Latha: You have also removed Mahindra and Mahindra (M&M) from your portfolio on the argument that it is already trading close to your 2017 fair valuation. M&M has not been performing very well in the last few weeks though it had a fairly decent performance if you look at the last three months. Can you compare it to any other auto stock that you might like?

A: Some of those names, which we have removed recently, they were all tactical additions to the portfolio when the market corrected big time in late August-early September, so we had added Bajaj and M&M at that time.

M&M has run its course, we are not seeing any real positive news on either of the two segments, the SUV segment or the tractor segment. Second half recovery story looks very unlikely even the new SUV launches, they do not seem to be creating much of an impact, that segment is becoming more and more competitive. So Rs 1,100 to Rs 1,300 is a good enough return  in a matter of 40-45 days and I am happy and booking profits over there.

As far as other stocks in the auto sector are concerned, we are still okay with Maruti. But having said that, the stock is now on an expensive side, it is about 18 times on a March 2017 basis Rs 250 EPS. The long-term story is still intact but it is not a cheap stock anymore.

Tata Motors is another one which we have in the model portfolio, it is trading at about three EV/EBITDA adjusted for the value of the India business, the Jaguar-LandRover (JLR) part is available at three EV/EBITDA, so it is a cheap stock, but obviously there are still a lot of issues with respect to what is happening in China.

If you look at China data, it is not as if the country is in a closing down or anything like that. You can see even the automobile numbers for the month of September -- the market grew at about three percent over there and if you look at the full year this year, it will probably be slight increase compared to last year when it was very strong numbers for the overall market somewhere about 20 million units of volume.

So second half of this fiscal for JLR should be a lot better given they have product launches over there both in this quarter as well as the next quarter, so it will start some volume recovery over here and that should maybe a trigger for the stock going forward.

Sonia: You said that the upside for the market is limited now but what about the downside? Where do you think that is restricted to and what could be the trigger that could take our markets to the lows once again?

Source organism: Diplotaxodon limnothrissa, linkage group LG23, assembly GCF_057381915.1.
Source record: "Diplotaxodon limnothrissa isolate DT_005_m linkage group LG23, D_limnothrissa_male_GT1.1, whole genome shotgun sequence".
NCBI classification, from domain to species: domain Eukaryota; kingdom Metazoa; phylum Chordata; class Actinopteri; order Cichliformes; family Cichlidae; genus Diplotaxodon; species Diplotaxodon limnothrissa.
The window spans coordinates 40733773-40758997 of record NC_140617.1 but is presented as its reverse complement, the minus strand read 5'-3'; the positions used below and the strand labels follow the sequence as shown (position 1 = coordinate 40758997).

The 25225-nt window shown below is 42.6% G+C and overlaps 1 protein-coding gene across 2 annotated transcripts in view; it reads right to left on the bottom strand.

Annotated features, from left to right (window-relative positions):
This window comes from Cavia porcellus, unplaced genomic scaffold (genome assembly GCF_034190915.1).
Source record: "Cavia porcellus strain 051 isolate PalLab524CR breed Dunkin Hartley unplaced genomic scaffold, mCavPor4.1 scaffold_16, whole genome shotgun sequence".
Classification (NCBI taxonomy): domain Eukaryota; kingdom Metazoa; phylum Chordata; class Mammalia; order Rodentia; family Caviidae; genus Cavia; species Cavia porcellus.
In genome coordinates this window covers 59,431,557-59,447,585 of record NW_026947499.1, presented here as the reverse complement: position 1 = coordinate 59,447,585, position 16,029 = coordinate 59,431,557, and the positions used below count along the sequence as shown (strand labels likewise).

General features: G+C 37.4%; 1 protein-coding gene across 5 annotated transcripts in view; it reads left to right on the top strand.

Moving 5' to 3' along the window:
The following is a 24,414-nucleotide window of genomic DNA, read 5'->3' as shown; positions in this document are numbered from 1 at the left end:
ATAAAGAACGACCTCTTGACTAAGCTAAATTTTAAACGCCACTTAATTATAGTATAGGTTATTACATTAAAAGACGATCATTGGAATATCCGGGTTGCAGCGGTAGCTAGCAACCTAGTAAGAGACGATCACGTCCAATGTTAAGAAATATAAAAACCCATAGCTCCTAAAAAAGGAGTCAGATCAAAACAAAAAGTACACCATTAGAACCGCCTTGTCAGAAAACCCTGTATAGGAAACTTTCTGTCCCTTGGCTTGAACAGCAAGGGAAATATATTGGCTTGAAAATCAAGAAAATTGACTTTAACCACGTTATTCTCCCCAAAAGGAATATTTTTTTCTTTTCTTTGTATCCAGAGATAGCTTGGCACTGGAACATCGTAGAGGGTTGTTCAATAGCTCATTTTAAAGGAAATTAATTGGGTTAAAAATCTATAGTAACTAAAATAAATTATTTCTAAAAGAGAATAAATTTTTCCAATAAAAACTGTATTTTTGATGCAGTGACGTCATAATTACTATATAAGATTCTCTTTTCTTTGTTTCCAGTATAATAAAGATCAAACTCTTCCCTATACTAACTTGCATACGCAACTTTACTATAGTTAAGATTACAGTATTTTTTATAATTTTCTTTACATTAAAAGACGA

A: I do not see any negative immediate trigger until and unless there is complete negative surprise in terms of the US federal rate increase in October, which is highly unlikely or even in December, I do not think the market is prepared for that.

Having said that I will not be too worried about one rate hike, what you will need to keep your eye on is what the subsequent actions by the US Fed are; thankfully India is a lot well prepared compared to two years back, when our current account deficit (CAD) used to be in the range of around almost 5 percent. So hopefully it will not have that bad an impact but the point still remains that emerging markets are not looking that great on a fundamental basis, there are a still a lot of macro economy challenges over there with respect to high twin deficits in some of the countries or very high current account deficits in most of the countries.

So, they are still very exposed to any bad news globally which essentially arises from US Fed rate increase and unfortunately India falls in that emerging market basket. It is quite a large overweight as far as any active fund is concerned probably at about 5 percent overweight in general. So any sell off for whatever reason in the emerging market, India will get impacted. So downside my best assumption would be, take somewhere about 5-10 percent lower from where we are, but having said that I do not see any immediate trigger for a big correction in the market.

Latha: I wanted to ask you about cement. Finance minister just spoke about how they are going to spend and they are continuing to spend. The idea at least in the road sector, a bit of expenditure has been sanctioned and is being made is there. You would not want to play any of the cement stocks?

A: Not at all. They all are terribly expensive. There is a big myth about this whole infrastructure spending and how great it is going to be for the cement sector. Ultimately, if you look at cement consumption that comes under real estate and unless and until the real estate market revives in India, I do not think you have much of a story as far as real estate or rather cement demand is concerned.

Even if you assume decent cement demand over the next 2-3 years, you will still end up with a sector where the overall capacity utilization will be less than 80 percent. Assume a very steep improvement in EBIDTA per tonne for the like of Ultratech going forward, if you look at the current quarter which was just reported Rs 860 per tonne EBITDA, we have assumed Rs 1,500 per tonne for fiscal 2018 and even in that case the company will do Rs 180 EPS. So from Rs 860 per tonne going up to Rs 1,500 per tonne, Rs 180 EPS at the peak of the cycle, I will probably give 10 P/E multiple, that is a very good multiple. We are looking at Rs 1,800 stock, in that case why should I be excited about this sector at all. I think people just make stories whatever is convenient, sometimes it becomes a consumer play, sometimes it becomes an infrastructure play depending on whatever is the theme of the day people make stories.

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First Published on Oct 20, 2015 09:42 am